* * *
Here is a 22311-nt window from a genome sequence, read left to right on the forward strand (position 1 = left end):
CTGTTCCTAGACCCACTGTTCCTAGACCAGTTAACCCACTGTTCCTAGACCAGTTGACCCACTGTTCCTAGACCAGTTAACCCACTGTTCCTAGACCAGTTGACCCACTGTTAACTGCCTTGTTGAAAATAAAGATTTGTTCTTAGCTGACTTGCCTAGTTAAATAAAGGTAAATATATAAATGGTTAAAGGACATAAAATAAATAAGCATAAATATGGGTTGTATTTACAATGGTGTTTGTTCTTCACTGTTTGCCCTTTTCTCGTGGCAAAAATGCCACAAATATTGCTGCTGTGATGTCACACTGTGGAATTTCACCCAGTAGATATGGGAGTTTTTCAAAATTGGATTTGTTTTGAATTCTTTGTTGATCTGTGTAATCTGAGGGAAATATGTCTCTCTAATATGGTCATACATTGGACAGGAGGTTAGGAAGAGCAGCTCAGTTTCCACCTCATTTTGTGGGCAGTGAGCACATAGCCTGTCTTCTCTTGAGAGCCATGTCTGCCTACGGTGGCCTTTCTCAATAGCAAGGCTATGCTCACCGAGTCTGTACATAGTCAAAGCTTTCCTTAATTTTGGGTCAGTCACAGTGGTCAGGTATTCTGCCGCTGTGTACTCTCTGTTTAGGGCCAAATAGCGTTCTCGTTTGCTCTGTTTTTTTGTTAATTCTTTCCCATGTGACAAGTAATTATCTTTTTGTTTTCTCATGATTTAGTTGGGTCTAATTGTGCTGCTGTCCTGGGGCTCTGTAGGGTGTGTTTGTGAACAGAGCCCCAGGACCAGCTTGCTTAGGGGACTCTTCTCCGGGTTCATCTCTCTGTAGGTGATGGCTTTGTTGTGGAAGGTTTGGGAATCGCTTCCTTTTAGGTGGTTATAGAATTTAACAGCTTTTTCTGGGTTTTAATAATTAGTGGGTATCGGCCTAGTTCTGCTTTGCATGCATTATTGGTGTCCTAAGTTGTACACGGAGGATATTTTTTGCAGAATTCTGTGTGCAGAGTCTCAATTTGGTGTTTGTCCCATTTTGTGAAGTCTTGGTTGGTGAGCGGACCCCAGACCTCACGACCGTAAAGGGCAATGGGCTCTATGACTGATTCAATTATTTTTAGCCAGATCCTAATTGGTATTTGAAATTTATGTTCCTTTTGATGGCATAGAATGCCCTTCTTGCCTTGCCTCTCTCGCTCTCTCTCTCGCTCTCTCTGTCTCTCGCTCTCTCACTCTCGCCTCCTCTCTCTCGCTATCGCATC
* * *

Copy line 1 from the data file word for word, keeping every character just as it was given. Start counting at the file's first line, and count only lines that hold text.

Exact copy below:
Here is a 22311-nt window from a genome sequence, read left to right on the forward strand (position 1 = left end):